According to Gaudin’s Classic Sales/Service Manager Steve Thiel, Mello’s 993 Turbo was far too compelling to pass up. “It honestly fell into our lap. It was quite amazing,” he told Marqued during a call. “We were on the hunt for a good car, but we wanted a car that we could do something good with that both Porsche and enthusiasts would appreciate.”

The car came to Gaudin via a local Porsche shop, where the owner was looking to sell the car prior to his passing. Learning of the story, the Gaudin team purchased the car and made the preservation of both the car and the memory of Mellos’ father the project’s top priority. “We’re very fortunate that the owner wanted to participate, and that the daughter of the owner wanted to participate because she grew up in this car from the time she was five years old,” explained Thiel.

Meet the Top Porsche Restoration Challenge Cars from Area WestMeet the Top Porsche Restoration Challenge Cars from Area West

Photos courtesy of Gaudin Porsche

Despite sitting for an extended period of time, the car presented in fairly good condition with a remarkable level of originality. The paint was carefully cleaned and corrected, and the drivetrain was refreshed with factory-correct parts. Today, the car is entirely as it left the factory almost 30 years ago with the exception of an upgraded Bilstein set-up developed specifically for the 993 Turbo.

The interior proved trickiest. This car left the Zuffenhausen factory with 21 exclusive leather options, and each one had dried and hardened with age. After carefully and meticulously removing each piece, Gaudin worked with a leather reconditioning specialist to return the hides to their original condition. “It was amazing,” says Thiel. “They pulled the old chemicals out, re-treat them, and bring out the supple feeling of leather.” The same conservation was performed on the 993’s array of redwood trim.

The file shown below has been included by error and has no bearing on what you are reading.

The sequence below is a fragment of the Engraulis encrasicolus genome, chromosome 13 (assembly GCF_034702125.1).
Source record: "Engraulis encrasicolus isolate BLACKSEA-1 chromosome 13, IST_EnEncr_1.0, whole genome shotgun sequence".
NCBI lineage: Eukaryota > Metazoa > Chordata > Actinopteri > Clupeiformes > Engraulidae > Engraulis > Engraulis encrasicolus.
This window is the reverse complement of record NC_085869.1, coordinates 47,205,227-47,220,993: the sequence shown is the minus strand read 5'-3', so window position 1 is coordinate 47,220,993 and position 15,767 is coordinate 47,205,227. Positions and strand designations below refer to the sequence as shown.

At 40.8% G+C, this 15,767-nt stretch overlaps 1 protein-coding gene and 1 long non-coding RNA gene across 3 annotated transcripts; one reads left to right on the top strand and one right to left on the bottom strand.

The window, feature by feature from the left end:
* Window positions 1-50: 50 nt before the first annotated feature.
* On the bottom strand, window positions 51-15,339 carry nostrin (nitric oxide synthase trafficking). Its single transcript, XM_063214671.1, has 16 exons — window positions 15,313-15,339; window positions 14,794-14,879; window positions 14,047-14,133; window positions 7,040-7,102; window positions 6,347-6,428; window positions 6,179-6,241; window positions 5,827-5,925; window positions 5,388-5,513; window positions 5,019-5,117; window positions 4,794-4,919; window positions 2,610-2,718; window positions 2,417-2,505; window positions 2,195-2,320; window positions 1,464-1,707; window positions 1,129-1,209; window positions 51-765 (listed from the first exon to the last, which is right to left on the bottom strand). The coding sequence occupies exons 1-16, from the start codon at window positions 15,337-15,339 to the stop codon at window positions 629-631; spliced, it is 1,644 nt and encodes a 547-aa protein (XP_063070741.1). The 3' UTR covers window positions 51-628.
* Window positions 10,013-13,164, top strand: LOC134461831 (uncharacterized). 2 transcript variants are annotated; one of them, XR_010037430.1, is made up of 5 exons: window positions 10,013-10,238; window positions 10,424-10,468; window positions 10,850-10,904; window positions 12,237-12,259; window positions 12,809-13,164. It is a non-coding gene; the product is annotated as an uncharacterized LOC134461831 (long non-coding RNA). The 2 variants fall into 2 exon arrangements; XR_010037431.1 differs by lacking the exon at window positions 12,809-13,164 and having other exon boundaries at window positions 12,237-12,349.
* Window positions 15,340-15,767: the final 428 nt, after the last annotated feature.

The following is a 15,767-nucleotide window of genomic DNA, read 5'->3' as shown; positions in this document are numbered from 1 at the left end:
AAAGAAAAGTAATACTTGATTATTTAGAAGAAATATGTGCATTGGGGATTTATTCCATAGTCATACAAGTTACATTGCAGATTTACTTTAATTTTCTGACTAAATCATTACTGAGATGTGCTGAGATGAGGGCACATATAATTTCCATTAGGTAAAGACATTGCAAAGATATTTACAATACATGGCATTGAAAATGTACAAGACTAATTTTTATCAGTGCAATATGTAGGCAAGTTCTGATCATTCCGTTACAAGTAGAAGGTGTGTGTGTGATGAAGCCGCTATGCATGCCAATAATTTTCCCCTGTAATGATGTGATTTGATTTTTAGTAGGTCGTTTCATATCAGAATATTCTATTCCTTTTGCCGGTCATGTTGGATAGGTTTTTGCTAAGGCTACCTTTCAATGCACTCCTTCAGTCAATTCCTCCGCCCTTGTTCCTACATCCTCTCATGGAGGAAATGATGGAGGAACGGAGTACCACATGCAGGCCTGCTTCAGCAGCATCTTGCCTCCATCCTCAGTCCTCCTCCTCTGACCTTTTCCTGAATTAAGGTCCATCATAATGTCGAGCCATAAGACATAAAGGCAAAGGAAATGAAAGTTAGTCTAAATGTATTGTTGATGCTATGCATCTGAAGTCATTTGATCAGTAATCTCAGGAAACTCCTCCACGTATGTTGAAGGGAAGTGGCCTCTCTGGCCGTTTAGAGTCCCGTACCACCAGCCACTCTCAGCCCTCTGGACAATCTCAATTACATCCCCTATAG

Photos courtesy of Gaudin Porsche

Now, Gaudin’s 993 Turbo is ready for the Rennsport stage — and a new owner. Following the final showdown in Monterey, the Speed Yellow coupe will be available for sale and a new chapter in its history.

Restoration: Rusnak/Pasadena Porsche’s 1968 Porsche 911L

As the restoration team at Rusnak Porsche tells it, this year’s challenge wasn’t easy, as it entailed moments of stress, frustration, and vocal disagreements that arose as the deadline loomed. “The allotted time was 8 months, and these types of restorations are a 2 to 3-year restoration,” said Classic Porsche Tech Bill Manuel. “It was a miracle, as far as I’m concerned.”